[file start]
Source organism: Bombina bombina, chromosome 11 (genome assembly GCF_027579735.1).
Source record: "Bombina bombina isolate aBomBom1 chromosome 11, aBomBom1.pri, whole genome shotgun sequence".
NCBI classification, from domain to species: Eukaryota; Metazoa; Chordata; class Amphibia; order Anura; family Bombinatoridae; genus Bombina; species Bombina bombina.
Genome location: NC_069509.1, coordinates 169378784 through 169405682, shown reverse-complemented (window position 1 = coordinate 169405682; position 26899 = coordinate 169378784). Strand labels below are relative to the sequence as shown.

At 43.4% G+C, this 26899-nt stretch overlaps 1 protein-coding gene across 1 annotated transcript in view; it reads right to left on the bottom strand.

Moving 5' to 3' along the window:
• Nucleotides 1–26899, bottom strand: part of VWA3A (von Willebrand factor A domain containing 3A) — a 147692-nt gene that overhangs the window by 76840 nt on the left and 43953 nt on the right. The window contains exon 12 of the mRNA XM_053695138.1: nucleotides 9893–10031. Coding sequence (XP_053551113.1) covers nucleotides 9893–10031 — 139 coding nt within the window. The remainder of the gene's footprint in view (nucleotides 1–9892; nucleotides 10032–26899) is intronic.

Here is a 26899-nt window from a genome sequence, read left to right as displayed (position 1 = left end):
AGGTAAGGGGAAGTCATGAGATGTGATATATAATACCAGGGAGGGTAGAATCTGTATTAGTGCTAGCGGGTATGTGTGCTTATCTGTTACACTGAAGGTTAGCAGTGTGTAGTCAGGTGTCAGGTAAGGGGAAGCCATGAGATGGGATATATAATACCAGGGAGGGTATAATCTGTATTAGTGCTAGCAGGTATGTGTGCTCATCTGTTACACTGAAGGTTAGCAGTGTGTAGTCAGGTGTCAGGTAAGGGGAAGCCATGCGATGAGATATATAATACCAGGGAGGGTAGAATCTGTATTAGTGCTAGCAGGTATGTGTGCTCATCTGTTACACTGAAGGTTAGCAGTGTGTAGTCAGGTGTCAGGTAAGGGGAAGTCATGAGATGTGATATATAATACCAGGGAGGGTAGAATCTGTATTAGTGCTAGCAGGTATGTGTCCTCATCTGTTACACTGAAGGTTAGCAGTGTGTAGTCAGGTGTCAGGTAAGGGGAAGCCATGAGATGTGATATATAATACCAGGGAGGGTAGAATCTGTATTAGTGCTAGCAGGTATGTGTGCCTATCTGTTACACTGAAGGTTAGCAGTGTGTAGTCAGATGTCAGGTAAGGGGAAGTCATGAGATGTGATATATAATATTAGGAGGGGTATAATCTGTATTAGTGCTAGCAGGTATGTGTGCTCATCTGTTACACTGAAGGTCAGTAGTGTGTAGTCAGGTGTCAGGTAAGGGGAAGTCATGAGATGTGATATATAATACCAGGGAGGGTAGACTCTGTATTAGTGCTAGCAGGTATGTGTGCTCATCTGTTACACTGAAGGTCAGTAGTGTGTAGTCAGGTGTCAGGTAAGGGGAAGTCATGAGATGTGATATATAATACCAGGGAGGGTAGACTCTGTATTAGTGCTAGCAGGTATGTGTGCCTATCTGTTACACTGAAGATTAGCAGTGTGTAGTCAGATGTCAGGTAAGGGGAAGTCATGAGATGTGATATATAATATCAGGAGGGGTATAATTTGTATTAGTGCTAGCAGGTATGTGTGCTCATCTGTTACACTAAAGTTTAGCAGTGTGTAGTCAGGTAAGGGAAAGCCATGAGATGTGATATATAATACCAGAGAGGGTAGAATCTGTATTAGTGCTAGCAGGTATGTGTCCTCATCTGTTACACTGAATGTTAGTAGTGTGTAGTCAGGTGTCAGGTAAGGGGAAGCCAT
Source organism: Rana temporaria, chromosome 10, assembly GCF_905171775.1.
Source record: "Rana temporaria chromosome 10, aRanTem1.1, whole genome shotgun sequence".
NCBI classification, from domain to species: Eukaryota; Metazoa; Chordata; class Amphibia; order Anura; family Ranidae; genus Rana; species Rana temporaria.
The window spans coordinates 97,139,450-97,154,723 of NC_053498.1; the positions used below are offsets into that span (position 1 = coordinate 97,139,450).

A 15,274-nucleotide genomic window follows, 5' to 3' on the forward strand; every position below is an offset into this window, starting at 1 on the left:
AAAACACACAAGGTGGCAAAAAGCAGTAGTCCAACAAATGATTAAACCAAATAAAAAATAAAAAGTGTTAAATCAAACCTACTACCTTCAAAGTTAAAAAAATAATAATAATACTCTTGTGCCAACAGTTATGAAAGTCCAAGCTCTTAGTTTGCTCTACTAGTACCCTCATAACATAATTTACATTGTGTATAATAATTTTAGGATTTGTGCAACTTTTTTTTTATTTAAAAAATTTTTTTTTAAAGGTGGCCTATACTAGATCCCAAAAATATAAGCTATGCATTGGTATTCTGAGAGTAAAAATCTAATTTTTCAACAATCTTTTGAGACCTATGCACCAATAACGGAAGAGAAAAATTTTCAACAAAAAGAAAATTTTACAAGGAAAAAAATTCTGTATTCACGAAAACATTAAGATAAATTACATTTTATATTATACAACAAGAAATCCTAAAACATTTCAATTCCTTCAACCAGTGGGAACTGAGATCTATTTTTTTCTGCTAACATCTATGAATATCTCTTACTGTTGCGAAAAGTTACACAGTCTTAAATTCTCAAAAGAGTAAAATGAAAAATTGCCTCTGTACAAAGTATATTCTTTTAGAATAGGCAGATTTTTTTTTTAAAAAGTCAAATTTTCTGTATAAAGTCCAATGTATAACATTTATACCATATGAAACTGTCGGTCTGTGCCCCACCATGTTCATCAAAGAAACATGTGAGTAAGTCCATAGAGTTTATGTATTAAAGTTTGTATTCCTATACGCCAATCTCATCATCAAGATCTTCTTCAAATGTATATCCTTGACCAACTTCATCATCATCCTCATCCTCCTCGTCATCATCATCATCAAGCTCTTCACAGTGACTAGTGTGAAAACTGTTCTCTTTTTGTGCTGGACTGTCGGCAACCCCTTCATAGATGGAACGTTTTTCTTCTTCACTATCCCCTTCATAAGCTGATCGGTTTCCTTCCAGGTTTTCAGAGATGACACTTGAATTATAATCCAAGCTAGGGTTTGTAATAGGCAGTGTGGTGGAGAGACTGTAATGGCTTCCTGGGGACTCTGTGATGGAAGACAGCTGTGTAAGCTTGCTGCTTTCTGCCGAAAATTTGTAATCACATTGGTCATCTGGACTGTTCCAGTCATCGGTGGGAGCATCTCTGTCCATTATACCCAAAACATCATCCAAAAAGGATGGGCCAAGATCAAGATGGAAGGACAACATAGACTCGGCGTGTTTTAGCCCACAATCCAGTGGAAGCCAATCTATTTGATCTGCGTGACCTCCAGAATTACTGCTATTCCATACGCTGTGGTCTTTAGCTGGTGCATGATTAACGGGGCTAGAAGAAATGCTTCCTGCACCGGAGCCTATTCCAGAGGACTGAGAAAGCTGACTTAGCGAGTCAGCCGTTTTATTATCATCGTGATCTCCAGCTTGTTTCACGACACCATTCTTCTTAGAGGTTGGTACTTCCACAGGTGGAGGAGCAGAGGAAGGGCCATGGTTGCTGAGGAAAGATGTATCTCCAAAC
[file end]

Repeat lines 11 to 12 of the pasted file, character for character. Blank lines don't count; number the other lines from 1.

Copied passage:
Source record: "Rana temporaria chromosome 10, aRanTem1.1, whole genome shotgun sequence".
NCBI classification, from domain to species: Eukaryota; Metazoa; Chordata; class Amphibia; order Anura; family Ranidae; genus Rana; species Rana temporaria.